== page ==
• They are effective, in particular, in reducing the growth of human lung fibroblasts, renal canine epithelial cells, bovine adrenal endothelial cells, simian T lymphocytes, and of neoplastic cell lines derived from human neuroblastomas, a ductal pancreatic carcinoma of the Syrian hamsters, human salivary glands adenocarcinomas, and two lines of human breast adenocarcinomas.
  • ACE inhibitors and AII type 1 receptor antagonists are also effective in reducing excessive vascular neoformation in a model of injury to the cornea of rats and rabbits, and in controlling the excessive angiogenesis observed in the Solt-Farber model of experimentally induced hepatoma, in methylcholantrene or radiation-induced fibrosarcomas, in radiation-induced squamous cell carcinomas and in the MA-16 viral-induced mammary carcinoma of the mouse.
  • Captopril was, in addition, effective in controlling tumor growth in a case of Kaposi's sarcoma in humans.
  • The mitogenic effect of AII is well established and a reduction of AII synthesis may well explain cell and neoplasm delayed growth.
  • Moreover, AII regulates and enhances the activity of several growth factors including transforming growth factor B (TGFB) and smooth muscle actin (SMA); and many of these factors are reduced in tissues of animals treated with ACE inhibitors and AII type 1 receptor antagonists.
  • The ACE inhibitors containing a sulphydril (SH) or thiol radical in their moiety (Captopril and CL242817) seemed to be more effective in controlling fibrosis and the growth of some neoplastic cells than those ACE inhibitors without this thiol radical in their structure, even if the second group of these drugs show in vitro a stronger inhibitory effect on converting enzyme activity.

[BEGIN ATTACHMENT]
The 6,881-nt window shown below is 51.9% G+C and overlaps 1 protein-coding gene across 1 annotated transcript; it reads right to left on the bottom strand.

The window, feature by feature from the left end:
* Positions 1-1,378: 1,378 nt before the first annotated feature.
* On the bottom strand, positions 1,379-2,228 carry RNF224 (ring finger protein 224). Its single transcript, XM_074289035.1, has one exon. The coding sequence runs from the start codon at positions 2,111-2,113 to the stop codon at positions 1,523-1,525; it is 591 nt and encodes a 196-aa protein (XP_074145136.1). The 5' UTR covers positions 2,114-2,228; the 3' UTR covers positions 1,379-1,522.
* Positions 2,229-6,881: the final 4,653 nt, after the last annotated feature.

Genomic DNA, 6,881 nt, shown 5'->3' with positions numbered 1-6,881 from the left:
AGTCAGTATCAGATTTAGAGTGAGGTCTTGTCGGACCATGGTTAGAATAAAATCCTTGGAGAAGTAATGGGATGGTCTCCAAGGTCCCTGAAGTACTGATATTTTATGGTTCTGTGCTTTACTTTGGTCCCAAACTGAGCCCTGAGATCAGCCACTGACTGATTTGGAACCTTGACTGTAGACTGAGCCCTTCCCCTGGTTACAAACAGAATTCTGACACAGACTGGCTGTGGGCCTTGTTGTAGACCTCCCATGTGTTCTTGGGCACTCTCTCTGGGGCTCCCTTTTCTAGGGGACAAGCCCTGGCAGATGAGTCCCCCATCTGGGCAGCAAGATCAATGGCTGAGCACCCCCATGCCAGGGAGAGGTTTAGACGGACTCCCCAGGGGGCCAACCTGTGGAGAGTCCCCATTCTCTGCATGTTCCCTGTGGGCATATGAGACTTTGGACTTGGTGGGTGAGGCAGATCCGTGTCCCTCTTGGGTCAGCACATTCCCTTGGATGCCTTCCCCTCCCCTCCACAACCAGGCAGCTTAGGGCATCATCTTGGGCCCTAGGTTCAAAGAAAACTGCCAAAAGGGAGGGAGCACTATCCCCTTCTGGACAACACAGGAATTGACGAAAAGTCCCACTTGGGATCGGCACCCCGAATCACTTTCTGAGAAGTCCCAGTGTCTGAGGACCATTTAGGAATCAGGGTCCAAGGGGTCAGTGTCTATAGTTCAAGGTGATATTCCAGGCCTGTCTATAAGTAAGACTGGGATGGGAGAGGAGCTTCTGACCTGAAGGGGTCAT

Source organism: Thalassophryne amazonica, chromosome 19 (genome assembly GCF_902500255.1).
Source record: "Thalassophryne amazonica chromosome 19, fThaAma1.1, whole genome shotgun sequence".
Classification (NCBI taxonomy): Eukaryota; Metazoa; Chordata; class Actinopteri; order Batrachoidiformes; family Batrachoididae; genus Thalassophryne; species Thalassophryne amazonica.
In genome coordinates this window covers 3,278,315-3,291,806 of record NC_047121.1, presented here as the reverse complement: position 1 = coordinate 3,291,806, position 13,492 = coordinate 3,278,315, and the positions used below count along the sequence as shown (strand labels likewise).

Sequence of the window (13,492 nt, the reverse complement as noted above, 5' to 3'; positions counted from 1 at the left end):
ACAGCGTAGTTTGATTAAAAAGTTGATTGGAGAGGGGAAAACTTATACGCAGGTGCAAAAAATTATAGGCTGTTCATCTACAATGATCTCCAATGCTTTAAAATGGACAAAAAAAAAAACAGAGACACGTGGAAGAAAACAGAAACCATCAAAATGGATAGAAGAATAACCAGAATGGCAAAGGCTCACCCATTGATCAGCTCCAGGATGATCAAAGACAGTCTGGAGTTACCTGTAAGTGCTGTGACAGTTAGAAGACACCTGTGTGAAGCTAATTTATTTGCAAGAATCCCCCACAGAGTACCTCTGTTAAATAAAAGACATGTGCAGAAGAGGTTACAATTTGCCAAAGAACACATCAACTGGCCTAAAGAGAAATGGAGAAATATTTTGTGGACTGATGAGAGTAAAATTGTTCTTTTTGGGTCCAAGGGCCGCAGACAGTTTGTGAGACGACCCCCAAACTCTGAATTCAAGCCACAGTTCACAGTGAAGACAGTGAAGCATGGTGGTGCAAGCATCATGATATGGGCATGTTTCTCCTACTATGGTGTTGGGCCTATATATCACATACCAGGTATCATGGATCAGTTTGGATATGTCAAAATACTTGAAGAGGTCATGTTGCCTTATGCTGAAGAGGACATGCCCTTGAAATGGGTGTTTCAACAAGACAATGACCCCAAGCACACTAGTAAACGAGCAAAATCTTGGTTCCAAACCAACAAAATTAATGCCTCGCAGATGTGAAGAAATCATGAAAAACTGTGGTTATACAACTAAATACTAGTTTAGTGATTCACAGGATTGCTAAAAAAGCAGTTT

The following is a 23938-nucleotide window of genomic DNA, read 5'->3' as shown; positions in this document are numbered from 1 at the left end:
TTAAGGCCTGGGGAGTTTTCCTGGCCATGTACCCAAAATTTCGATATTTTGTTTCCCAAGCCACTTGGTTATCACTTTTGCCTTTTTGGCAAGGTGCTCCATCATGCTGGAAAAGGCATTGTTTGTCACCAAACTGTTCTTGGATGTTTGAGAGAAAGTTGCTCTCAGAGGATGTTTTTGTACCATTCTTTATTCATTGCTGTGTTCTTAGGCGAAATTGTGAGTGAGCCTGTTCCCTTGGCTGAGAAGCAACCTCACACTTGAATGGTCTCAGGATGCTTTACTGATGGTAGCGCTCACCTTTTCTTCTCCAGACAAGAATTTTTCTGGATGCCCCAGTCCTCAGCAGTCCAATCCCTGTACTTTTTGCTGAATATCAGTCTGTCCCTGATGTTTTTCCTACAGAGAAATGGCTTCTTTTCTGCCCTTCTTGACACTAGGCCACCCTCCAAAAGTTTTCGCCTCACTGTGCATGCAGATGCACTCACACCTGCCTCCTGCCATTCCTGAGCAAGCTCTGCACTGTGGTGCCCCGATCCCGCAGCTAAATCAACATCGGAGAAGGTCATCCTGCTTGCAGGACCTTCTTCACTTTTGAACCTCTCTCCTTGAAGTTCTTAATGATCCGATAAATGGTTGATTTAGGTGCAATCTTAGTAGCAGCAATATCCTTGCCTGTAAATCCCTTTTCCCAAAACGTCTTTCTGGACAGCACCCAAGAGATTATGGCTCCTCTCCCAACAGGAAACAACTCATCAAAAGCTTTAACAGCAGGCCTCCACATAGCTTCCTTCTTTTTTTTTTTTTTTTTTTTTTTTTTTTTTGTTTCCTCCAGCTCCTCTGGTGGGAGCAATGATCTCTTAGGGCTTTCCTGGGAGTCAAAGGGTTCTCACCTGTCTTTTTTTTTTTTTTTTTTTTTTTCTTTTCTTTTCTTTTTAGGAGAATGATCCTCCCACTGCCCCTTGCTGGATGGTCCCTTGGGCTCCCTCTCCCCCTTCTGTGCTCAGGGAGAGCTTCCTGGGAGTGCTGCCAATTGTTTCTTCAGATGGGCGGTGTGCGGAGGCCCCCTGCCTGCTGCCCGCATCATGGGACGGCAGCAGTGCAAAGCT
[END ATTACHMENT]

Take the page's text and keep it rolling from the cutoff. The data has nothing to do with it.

• However, although these additional properties are pharmacologically relevant, the blockade of AII synthesis plays an essential role in the cytostatic activity of these two categories of drugs.
  • These observations underline that in addition to the beneficial effect of these drugs on the cardiovascular system, new potential applications are opening for their wider deployment.
  • [MeSH-minor] Animals. Humans. Neoplasms / drug therapy. Neoplasms / metabolism. Receptors, Angiotensin / physiology

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  • (PMID = 12570792.001).
  • [ISSN] 1381-6128
  • [Journal-full-title] Current pharmaceutical design
  • [ISO-abbreviation] Curr. Pharm. Des.
  • [Language] eng
  • [Grant] United States / NCI NIH HHS / CA / CA 24652; United States / NCI NIH HHS / CA / CA 52750; United States / NCI NIH HHS / CA / CA 64239; United States / NIDDK NIH HHS / DK / DK 15612; United States / NHLBI NIH HHS / HL / HL 25106
  • [Publication-type] Journal Article; Research Support, U.S. Gov't, P.H.S.; Review
  • [Publication-country] Netherlands
  • [Chemical-registry-number] 0 / Angiotensin Receptor Antagonists; 0 / Angiotensin-Converting Enzyme Inhibitors; 0 / Antineoplastic Agents; 0 / Receptors, Angiotensin
  • [Number-of-references] 70
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40. Kratz F: DOXO-EMCH (INNO-206): the first albumin-binding prodrug of doxorubicin to enter clinical trials. Expert Opin Investig Drugs; 2007 Jun;16(6):855-66
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  • DOXO-EMCH was able to induce tumor regressions in anthracycline-sensitive tumors (i.e., breast cancer, small cell lung cancer and sarcoma).